Women got their own language that only other women understand. For years and years I didn’t know this, and just assumed all the words Minnie used had their regular meanin’ and didn’t mean to say somethin’ else that wasn’t bein’ said.
But ya pick up on things, eh. I remember the first time I noticed it – it was years ago and we were at Cyril and Joan’s and Joan said to her, all excited, as soon as we got there – C’mon in the room and see my new curtains!
So Minnie goes into the living room and says, Ohhhhh! Are they ever different! And then they talk about nothin’ but curtains for the next fifteen minutes.
Seems normal enough, eh? But this language women speak, it’s sort of like a dog whistle, eh. It looks like nothin’s happenin’ but other women pick up on it for miles around. And, I figured out, even if you’re a man, you start to notice it a little bit if you’re around it long enough.
The night after we were at Cyril and Joan’s – and this is back when our daughter Rosie was in Grade Primary or so – Rosie shows Minnie a picture she drew of her in school. And of course, when you’re only five years old, everybody you draw sort of looks like the Elephant Man and you try to use every crayon in the box.
So Minnie looks at this multicoloured blob on the paper, probably not even sure if she’s holdin’ it the right way up, and gives Rosie a big hug and says – Ohhhh! Is it ever different! I just love it sweetheart!
And just like that, it finally clicked in my head. It was like when you lose the key to the baby barn and you’re tryin’ to crack the lock and you hear the last tumbler drop and everything finally lines up.
Holy cripes! I said, sort of jumpin’ up in my seat. You didn’t like Joan’s curtains at all, did ya?
And Minnie starts laughin’. Oohhh my god, did you see them things? It took me a minute to figure out what the design was, and then when I figured it out I almost burst out laughin’. Imagine! Hot pink and green watermelons on a diarrhea brown background! And her with a blue couch! Holy cripes, and the money she paid for them!
I was shocked.
But you said you liked them! I pointed at her, like I caught her. You made a big fuss over them!
Ohhh no, Minnie says. I never said I liked them. When we walked in, I can’t remember what I said, but I never used them words, that I liked them.
You said they were different! I said.
Right! That’s exactly what I said – they were different! Minnie says, as if that explains everything.
But you let on like you liked them! You let out a big ‘Ohhhhh!’ and all that, I said to her.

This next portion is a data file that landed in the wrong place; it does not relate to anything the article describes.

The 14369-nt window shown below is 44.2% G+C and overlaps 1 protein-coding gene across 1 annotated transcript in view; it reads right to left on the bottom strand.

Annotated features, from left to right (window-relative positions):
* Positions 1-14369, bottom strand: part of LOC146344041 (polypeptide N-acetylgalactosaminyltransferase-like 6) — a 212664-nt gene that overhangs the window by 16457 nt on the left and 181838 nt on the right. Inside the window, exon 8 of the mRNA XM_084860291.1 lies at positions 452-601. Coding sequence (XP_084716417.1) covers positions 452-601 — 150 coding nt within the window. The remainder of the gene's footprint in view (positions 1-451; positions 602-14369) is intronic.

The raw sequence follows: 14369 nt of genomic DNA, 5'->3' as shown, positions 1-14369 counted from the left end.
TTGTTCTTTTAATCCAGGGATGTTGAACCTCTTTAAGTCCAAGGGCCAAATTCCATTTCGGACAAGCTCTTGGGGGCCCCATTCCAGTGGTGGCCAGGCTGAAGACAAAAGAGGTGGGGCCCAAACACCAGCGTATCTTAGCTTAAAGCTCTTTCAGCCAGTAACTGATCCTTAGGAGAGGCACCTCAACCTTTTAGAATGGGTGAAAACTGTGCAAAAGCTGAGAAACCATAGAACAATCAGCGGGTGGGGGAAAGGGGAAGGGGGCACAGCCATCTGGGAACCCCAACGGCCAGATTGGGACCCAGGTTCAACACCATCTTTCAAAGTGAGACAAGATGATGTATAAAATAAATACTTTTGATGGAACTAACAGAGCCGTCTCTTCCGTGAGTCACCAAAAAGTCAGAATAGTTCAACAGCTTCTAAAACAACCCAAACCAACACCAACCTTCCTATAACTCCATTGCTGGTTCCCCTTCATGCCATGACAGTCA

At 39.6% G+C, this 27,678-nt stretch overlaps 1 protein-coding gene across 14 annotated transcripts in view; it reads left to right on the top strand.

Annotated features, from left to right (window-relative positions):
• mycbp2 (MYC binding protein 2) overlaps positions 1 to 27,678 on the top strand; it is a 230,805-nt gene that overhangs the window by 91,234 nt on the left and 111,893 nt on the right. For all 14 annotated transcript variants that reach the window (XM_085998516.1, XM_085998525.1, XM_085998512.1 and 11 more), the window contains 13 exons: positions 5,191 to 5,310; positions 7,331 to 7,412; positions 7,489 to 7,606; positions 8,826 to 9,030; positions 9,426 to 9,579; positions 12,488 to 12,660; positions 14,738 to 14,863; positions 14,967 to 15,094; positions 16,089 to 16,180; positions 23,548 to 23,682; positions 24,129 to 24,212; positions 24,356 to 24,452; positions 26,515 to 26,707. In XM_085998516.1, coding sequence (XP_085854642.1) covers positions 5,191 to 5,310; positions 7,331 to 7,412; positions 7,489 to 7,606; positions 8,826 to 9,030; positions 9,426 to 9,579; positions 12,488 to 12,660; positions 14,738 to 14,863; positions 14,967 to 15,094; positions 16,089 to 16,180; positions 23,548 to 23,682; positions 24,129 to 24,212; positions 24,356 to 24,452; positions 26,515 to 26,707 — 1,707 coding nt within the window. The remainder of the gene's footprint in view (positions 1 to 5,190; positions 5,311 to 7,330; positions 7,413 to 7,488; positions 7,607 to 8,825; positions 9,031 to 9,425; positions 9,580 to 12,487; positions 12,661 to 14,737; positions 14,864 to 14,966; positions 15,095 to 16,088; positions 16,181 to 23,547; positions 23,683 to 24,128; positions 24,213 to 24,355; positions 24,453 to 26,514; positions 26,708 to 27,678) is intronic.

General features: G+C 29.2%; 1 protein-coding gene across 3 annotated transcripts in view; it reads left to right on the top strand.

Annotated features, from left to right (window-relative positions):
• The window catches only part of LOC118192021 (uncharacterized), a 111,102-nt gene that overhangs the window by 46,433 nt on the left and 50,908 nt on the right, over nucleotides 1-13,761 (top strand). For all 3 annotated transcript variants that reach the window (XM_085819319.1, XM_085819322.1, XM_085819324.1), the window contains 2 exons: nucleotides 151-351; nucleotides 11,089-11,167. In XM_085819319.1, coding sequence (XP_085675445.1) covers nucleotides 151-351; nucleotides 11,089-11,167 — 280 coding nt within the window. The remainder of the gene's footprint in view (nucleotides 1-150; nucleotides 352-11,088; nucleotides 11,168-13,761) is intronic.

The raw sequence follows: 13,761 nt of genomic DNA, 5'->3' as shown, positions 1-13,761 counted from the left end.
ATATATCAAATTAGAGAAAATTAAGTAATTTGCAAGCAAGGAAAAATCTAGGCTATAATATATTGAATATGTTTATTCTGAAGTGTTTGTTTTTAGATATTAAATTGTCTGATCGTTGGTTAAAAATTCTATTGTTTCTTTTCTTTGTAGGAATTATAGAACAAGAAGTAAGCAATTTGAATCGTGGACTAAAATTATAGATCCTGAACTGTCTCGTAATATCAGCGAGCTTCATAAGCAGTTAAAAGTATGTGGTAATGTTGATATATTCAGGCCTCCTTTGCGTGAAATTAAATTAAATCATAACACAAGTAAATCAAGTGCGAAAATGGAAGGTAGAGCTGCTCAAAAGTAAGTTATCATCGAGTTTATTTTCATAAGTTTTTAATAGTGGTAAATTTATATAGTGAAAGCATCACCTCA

Yeah, of course I did, she said, rollin’ her eyes. I didn’t want to hurt her feelings or anything. Ya don’t walk into somebody’s house and say, Holy cripes are your new curtains ever ugly. I wouldn’t use them as a tablecloth for a picnic on a kids’ cartoon show. Ya gotta be nice, Billy.
I couldn’t believe my ears, but I didn’t make any more of a fuss over it. I just kind of filed that away in the back of my head somewhere and tried to remember if I ever gave Minnie a gift or anything and she said it was “different”.
Anyways, about a week after the curtains incident, I got my second lesson in the way women talk to each other.
It was a Saturday morning and as soon as I woke up I could smell homemade bread. Minnie got up early and decided to make some bread and a few things of buns – and of course that made me happy, since Minnie’s homemade bread is just about the best thing in the world, next to beer and hockey.
Anyways, after Minnie had the bread out of the oven and buttered the crust, she left everything on the counter to cool down and just as she was about to bag it all up, Cyril and Joan dropped by.
Ohhh! Homemade bread! Joan said.
Minnie said she just put a whole pot of tea on and offered them some fresh buns and molasses.
So we’re all sittin’ there and Joan takes a bite of her bun and says, Ohhh! Isn’t that somethin’? Mine always come out too light, like there’s too much air in them or somethin’, but – mmmm! – yours are right thick and doughy!
And that was all that was said about it, really. After they left, Minnie says to me – Did you hear what she said about my bread?
I tried to remember. Uhh, yeah, I said. She said it was better than hers, didn’t she?
Noooo, Minnie said, shakin’ her head with sort of a sneer. She said my bread was right thick and doughy. Imagine! Me with doughy bread! I don’t think so…
And that’s when I got my second lesson. Women will disguise criticism as a compliment because it’s easier to get away with it and – this is the key – they know it will hurt the other person’s feelings more than if they just came right out and said what they mean.
If me and Cyril gets into an argument about hockey down at the Legion, we just threaten to puck each other in the face until somebody else at the table tells a dirty joke so we can both just laugh and forget about it.
You women are some complicated, I said. So does this mean you and Joan are fightin’ now?
Fightin’? Minnie said, rollin’ her eyes like I was ridiculous. Of course not! I complimented her curtains and she complimented my bread, so now we’re even.